AusCERT Week in Review for 7th September 2018 7 Sep 2018
Submissions close shortly for comments on the Assistance and Access Bill 2018. This bill is for communication providers to allow law enforcement to access encrypted communication. The type of assistance the bill has requested includes:
- removing one or more forms of electronic protection that are or were applied by, or on behalf of, the provider
- assisting access to devices or services
- installing, maintaining, testing or using software or equipment or assisting with those activities where the provider is already capable of removing this protection
- concealing that any other thing has been covertly performed in accordance with the law
Public feedback is open until September the 10th. For more information on having your say, see https://digitalrightswatch.org.au/2018/08/19/defend-encryption/
Here's a summary (including excerpts) of some of the more interesting stories we've seen this week:
NIST Releases Draft on BGP Security
Date Published: 05 September 2018
Author: Dark Reading Staff
Excerpt: "A new draft publication from the NIST National Cybersecurity Center of Excellence (NCCoE) takes aim at security concerns about the Border Gateway Protocol (BGP), the default routing protocol to route traffic among Internet domains. The paper, "Protecting the Integrity of Internet Routing: Border Gateway Protocol (BGP) Route Origin Validation," is open for public comment until Oct. 15."
Google Wants to Kill the URL
Date Published: 04 September 2018
Author: Lily Hay Newman
Excerpt: "The focus right now, they say, is on identifying all the ways people use URLs to try to find an alternative that will enhance security and identity integrity on the web while also adding convenience for everyday tasks like sharing links on mobile devices."
Five-Eyes nations to force encryption backdoors
Date Published: 03 September 2018
Author: Juha Saarinen
Excerpt: "At the Five Country Ministerial meeting on the Gold Coast last week, security and immigration ministers put forward a range of proposals to combat terrorism and crime, with a particular emphasis on the internet.
As part of that, the countries that share intelligence with each other under the Five-Eyes umbrella agreement, intend to "encourage information and communications technology service providers to voluntarily establish lawful access solutions to their products and services."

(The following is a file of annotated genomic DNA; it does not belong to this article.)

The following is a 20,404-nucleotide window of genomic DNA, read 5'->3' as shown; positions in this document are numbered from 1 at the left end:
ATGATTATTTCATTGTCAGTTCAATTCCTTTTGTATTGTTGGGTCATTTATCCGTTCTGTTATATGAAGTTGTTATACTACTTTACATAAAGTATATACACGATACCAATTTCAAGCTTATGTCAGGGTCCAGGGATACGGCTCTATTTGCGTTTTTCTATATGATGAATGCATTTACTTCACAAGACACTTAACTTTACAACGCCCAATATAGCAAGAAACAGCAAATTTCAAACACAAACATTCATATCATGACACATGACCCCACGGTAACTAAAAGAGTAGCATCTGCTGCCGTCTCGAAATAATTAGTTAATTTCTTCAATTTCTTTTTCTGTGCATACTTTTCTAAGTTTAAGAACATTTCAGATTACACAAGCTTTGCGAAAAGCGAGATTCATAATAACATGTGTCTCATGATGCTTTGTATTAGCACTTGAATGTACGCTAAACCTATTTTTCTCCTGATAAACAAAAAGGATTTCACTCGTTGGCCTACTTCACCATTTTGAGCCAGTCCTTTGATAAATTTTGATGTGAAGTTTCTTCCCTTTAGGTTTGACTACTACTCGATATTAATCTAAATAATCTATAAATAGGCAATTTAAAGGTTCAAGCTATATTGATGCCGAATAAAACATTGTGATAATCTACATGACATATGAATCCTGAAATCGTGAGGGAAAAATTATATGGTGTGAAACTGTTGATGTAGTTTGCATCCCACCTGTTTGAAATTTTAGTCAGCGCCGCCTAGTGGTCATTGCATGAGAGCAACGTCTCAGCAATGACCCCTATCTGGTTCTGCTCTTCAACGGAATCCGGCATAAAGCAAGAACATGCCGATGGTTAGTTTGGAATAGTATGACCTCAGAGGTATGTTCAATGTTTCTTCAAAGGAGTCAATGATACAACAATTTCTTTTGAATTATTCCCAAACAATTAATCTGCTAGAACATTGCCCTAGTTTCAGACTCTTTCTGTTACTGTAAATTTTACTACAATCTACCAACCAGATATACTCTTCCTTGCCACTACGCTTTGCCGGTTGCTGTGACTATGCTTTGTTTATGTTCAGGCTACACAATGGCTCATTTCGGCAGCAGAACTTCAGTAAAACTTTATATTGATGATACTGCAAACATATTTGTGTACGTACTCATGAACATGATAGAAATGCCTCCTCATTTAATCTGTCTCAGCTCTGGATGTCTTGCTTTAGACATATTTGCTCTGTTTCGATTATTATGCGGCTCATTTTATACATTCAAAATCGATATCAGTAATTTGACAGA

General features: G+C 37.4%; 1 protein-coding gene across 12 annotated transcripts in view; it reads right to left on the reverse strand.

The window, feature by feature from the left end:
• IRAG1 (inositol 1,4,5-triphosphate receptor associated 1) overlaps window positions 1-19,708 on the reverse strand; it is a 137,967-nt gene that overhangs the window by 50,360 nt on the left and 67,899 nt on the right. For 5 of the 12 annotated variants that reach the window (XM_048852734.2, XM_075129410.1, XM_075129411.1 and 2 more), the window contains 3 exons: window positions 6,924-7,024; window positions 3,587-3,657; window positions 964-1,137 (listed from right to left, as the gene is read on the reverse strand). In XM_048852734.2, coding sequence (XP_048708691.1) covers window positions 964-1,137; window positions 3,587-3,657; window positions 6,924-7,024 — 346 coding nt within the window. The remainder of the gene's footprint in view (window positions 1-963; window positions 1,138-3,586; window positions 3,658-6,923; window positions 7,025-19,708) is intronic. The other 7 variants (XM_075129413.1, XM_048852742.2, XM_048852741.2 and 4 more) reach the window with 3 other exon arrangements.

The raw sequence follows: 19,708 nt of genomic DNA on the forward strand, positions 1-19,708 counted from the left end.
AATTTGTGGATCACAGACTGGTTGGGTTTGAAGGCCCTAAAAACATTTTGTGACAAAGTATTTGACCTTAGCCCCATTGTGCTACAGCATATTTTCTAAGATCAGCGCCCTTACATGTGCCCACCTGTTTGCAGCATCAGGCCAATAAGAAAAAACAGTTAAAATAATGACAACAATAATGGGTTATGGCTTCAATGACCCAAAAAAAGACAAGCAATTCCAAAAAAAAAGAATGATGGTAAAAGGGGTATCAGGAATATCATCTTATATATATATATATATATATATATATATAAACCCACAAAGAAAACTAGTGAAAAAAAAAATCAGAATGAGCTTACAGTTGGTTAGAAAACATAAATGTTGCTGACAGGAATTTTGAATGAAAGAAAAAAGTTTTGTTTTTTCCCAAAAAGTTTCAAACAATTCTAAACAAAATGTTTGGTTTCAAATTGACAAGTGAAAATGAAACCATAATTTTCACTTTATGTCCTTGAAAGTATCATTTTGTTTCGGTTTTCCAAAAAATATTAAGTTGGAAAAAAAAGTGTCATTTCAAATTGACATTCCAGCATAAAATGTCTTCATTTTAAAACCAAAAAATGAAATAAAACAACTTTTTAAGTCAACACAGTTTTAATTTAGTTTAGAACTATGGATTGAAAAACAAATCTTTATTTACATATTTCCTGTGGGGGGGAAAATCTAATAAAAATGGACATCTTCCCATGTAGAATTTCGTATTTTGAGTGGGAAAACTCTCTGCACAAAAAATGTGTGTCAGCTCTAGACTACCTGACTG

While the rhetoric is sharp, the specifics are vague. Governments won't specify any particular interception technology, and will leave it to technology companies to create the solutions required that provide lawful access capability."
Faster internet speeds for Queensland as undersea cable confirmed
Date Published: 07 September 2018
Author: Tony Moore
Excerpt: "State Development Minister Cameron Dick and Sunshine Coast mayor Mark Jamieson announced on Friday that tech giant RTI Connectivity and the Sunshine Coast Council will build the 550-kilometre undersea cable into the Sunshine Coast by 2020."
Here are this week's noteworthy security bulletins:
ASB-2018.0209 - [Android] Google Android devices: Multiple vulnerabilities
"Multiple security vulnerabilities have been identified in the Android operating system prior to the 2018-09-05 patch level."
ASB-2018.0206 - [Win][UNIX/Linux][BSD][Mobile] Mozilla Firefox: Multiple vulnerabilities
"Multiple vulnerabilities have been identified in Mozilla Firefox prior to version 62. One of these vulnerabilities have been classified as critical."
ESB-2018.2641 - [UNIX/Linux][Debian] curl: Execute arbitrary code/commands - Remote/unauthenticated
"Zhaoyang Wu discovered that cURL, an URL transfer library, contains a buffer overflow in the NTLM authentication code triggered by passwords that exceed 2GB in length on 32bit systems."
ESB-2018.2631 - [UNIX/Linux] ghostscript: Multiple vulnerabilities
"Ghostscript contains multiple -dSAFER sandbox bypass vulnerabilities, which may allow a remote, unauthenticated attacker to execute arbitrary commands on a vulnerable system."
Stay safe, stay patched and have a good weekend!
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